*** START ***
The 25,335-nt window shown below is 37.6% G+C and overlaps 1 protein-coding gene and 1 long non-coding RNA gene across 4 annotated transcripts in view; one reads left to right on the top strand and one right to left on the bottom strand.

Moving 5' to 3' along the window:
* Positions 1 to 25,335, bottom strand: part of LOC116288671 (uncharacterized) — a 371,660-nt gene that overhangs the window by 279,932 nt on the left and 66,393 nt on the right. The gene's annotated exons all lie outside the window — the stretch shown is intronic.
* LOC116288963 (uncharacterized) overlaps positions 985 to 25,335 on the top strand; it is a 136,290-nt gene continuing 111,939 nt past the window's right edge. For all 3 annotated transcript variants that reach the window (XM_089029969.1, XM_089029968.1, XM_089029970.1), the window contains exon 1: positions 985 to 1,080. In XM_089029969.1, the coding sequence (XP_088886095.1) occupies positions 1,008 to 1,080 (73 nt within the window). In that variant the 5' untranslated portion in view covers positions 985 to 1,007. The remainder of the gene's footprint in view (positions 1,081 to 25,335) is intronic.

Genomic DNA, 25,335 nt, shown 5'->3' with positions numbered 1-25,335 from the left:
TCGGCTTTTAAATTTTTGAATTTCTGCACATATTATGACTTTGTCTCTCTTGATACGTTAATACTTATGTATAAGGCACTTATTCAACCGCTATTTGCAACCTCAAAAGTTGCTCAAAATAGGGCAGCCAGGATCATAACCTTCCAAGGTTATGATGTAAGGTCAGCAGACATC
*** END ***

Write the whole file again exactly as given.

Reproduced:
The 25,335-nt window shown below is 37.6% G+C and overlaps 1 protein-coding gene and 1 long non-coding RNA gene across 4 annotated transcripts in view; one reads left to right on the top strand and one right to left on the bottom strand.

Moving 5' to 3' along the window:
* Positions 1 to 25,335, bottom strand: part of LOC116288671 (uncharacterized) — a 371,660-nt gene that overhangs the window by 279,932 nt on the left and 66,393 nt on the right. The gene's annotated exons all lie outside the window — the stretch shown is intronic.
* LOC116288963 (uncharacterized) overlaps positions 985 to 25,335 on the top strand; it is a 136,290-nt gene continuing 111,939 nt past the window's right edge. For all 3 annotated transcript variants that reach the window (XM_089029969.1, XM_089029968.1, XM_089029970.1), the window contains exon 1: positions 985 to 1,080. In XM_089029969.1, the coding sequence (XP_088886095.1) occupies positions 1,008 to 1,080 (73 nt within the window). In that variant the 5' untranslated portion in view covers positions 985 to 1,007. The remainder of the gene's footprint in view (positions 1,081 to 25,335) is intronic.

Genomic DNA, 25,335 nt, shown 5'->3' with positions numbered 1-25,335 from the left:
TCGGCTTTTAAATTTTTGAATTTCTGCACATATTATGACTTTGTCTCTCTTGATACGTTAATACTTATGTATAAGGCACTTATTCAACCGCTATTTGCAACCTCAAAAGTTGCTCAAAATAGGGCAGCCAGGATCATAACCTTCCAAGGTTATGATGTAAGGTCAGCAGACATC